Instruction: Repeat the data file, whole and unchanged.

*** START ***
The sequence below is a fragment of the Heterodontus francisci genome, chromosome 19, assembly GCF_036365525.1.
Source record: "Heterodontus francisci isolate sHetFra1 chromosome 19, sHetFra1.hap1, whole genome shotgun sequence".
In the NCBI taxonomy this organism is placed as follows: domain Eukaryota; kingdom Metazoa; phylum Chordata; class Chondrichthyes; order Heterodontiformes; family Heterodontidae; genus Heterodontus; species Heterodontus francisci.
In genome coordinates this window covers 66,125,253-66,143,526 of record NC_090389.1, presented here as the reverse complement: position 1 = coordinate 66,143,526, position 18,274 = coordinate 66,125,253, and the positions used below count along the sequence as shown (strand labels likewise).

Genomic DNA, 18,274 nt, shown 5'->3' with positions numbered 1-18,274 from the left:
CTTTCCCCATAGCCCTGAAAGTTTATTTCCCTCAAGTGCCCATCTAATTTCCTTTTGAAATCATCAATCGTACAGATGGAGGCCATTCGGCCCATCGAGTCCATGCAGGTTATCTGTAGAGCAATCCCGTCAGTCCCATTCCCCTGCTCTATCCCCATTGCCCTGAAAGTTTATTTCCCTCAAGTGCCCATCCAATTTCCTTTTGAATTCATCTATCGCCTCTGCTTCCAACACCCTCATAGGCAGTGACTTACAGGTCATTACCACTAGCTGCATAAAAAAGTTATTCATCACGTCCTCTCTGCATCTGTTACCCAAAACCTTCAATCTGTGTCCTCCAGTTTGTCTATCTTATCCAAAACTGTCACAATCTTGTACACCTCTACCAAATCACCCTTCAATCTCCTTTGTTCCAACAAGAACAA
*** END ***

The sequence below is a fragment of the Heterodontus francisci genome, chromosome 19, assembly GCF_036365525.1.
Source record: "Heterodontus francisci isolate sHetFra1 chromosome 19, sHetFra1.hap1, whole genome shotgun sequence".
In the NCBI taxonomy this organism is placed as follows: domain Eukaryota; kingdom Metazoa; phylum Chordata; class Chondrichthyes; order Heterodontiformes; family Heterodontidae; genus Heterodontus; species Heterodontus francisci.
In genome coordinates this window covers 66,125,253-66,143,526 of record NC_090389.1, presented here as the reverse complement: position 1 = coordinate 66,143,526, position 18,274 = coordinate 66,125,253, and the positions used below count along the sequence as shown (strand labels likewise).

Genomic DNA, 18,274 nt, shown 5'->3' with positions numbered 1-18,274 from the left:
CTTTCCCCATAGCCCTGAAAGTTTATTTCCCTCAAGTGCCCATCTAATTTCCTTTTGAAATCATCAATCGTACAGATGGAGGCCATTCGGCCCATCGAGTCCATGCAGGTTATCTGTAGAGCAATCCCGTCAGTCCCATTCCCCTGCTCTATCCCCATTGCCCTGAAAGTTTATTTCCCTCAAGTGCCCATCCAATTTCCTTTTGAATTCATCTATCGCCTCTGCTTCCAACACCCTCATAGGCAGTGACTTACAGGTCATTACCACTAGCTGCATAAAAAAGTTATTCATCACGTCCTCTCTGCATCTGTTACCCAAAACCTTCAATCTGTGTCCTCCAGTTTGTCTATCTTATCCAAAACTGTCACAATCTTGTACACCTCTACCAAATCACCCTTCAATCTCCTTTGTTCCAACAAGAACAA